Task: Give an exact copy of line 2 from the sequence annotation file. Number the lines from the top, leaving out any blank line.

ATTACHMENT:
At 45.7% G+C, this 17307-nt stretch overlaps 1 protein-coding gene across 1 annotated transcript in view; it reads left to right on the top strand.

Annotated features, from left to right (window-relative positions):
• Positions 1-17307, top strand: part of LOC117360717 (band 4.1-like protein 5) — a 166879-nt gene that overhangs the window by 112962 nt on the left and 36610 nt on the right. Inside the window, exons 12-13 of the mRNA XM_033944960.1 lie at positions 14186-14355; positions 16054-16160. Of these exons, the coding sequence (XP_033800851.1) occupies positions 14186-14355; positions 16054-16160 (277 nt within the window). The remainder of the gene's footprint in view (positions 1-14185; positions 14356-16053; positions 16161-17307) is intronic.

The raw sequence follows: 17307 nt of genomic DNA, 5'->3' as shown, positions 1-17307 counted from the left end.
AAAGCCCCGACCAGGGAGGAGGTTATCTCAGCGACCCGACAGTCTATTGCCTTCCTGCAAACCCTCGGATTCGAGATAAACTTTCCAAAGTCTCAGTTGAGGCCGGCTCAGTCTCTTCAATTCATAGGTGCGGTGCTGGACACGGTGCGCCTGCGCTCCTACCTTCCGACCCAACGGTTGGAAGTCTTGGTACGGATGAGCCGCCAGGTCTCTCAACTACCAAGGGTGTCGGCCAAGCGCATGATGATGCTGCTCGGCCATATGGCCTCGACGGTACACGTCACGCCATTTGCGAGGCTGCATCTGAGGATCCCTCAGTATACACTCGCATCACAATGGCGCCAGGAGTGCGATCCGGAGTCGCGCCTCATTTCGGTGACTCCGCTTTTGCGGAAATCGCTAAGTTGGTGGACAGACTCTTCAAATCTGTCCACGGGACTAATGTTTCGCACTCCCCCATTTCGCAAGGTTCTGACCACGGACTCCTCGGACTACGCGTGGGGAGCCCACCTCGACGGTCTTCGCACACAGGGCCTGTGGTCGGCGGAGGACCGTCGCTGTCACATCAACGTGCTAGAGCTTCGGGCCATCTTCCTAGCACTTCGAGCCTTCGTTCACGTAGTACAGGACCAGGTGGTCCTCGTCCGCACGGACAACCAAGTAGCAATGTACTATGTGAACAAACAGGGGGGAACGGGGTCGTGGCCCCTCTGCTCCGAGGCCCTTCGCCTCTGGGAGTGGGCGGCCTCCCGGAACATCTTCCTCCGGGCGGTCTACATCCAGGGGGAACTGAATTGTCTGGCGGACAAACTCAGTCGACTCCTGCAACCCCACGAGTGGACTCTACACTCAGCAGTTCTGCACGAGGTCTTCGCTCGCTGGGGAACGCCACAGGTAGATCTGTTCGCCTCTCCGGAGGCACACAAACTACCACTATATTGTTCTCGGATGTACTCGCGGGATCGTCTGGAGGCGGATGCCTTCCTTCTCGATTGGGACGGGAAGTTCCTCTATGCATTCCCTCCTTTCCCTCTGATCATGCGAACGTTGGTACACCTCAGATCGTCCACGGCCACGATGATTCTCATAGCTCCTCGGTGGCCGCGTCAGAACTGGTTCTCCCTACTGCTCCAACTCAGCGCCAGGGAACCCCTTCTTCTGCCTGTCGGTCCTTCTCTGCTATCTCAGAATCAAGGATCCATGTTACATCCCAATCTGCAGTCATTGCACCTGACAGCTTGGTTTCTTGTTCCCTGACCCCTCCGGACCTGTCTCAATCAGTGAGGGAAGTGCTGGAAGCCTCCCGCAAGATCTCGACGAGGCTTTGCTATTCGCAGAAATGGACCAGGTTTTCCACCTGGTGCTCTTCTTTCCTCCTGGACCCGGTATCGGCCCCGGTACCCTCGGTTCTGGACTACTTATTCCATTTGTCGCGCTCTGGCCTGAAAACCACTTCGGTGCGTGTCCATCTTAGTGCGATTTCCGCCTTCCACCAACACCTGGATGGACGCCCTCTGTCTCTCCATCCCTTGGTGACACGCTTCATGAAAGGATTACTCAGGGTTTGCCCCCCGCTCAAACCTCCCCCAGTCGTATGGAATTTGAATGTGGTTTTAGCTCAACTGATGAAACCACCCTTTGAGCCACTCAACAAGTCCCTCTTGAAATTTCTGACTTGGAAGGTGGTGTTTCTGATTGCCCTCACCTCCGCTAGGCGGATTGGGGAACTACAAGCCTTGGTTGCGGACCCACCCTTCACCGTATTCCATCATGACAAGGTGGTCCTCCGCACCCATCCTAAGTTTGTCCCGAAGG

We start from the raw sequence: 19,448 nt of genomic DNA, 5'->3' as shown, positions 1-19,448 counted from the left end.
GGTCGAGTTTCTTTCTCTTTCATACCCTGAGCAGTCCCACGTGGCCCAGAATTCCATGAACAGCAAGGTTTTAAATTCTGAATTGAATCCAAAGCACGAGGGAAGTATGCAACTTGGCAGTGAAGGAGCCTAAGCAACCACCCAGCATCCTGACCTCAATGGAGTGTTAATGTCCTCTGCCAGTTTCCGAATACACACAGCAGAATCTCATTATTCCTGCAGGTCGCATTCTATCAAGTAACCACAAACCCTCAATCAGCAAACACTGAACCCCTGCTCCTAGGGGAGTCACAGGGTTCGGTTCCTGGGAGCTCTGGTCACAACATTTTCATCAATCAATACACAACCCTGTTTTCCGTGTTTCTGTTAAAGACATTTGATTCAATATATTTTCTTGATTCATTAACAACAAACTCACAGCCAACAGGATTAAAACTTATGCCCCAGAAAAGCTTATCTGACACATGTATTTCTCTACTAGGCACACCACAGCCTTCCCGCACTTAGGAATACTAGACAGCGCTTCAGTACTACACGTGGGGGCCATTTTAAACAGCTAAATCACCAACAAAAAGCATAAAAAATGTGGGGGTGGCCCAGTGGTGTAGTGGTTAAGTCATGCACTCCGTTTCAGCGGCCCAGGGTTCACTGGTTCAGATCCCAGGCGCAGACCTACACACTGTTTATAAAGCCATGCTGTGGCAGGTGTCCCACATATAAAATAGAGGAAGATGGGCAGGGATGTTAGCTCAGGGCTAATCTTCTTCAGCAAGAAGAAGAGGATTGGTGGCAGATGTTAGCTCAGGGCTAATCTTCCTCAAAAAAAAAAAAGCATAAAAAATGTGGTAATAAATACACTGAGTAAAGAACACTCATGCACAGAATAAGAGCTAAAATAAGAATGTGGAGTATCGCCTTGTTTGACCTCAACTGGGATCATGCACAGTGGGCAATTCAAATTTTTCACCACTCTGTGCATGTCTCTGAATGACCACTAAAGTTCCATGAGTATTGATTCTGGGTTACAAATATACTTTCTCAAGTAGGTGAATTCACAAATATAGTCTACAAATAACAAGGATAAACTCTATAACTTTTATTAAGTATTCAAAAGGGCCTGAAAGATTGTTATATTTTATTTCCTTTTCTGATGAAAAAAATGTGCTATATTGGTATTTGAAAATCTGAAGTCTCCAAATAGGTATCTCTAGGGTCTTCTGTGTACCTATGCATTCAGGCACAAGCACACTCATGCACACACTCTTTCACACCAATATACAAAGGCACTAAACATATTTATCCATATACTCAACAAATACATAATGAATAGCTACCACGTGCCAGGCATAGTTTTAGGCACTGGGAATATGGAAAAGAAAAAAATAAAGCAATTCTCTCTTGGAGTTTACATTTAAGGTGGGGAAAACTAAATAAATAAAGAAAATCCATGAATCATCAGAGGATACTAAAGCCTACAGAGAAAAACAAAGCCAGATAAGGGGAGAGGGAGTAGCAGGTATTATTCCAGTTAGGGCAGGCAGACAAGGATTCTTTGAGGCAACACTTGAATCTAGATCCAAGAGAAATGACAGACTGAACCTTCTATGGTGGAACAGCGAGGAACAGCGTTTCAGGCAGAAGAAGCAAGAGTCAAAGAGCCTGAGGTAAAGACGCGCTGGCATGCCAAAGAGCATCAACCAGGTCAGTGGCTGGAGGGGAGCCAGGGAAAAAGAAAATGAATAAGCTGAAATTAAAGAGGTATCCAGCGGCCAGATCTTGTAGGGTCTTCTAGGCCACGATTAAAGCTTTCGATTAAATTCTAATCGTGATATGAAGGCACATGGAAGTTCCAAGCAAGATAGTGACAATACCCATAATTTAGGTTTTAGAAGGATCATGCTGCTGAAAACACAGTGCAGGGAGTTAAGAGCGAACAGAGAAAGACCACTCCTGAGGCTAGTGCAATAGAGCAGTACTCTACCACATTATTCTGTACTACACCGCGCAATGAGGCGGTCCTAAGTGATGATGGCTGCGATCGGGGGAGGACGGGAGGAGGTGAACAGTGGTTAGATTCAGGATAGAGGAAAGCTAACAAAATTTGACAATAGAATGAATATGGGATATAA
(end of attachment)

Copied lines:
Annotated features, from left to right (window-relative positions):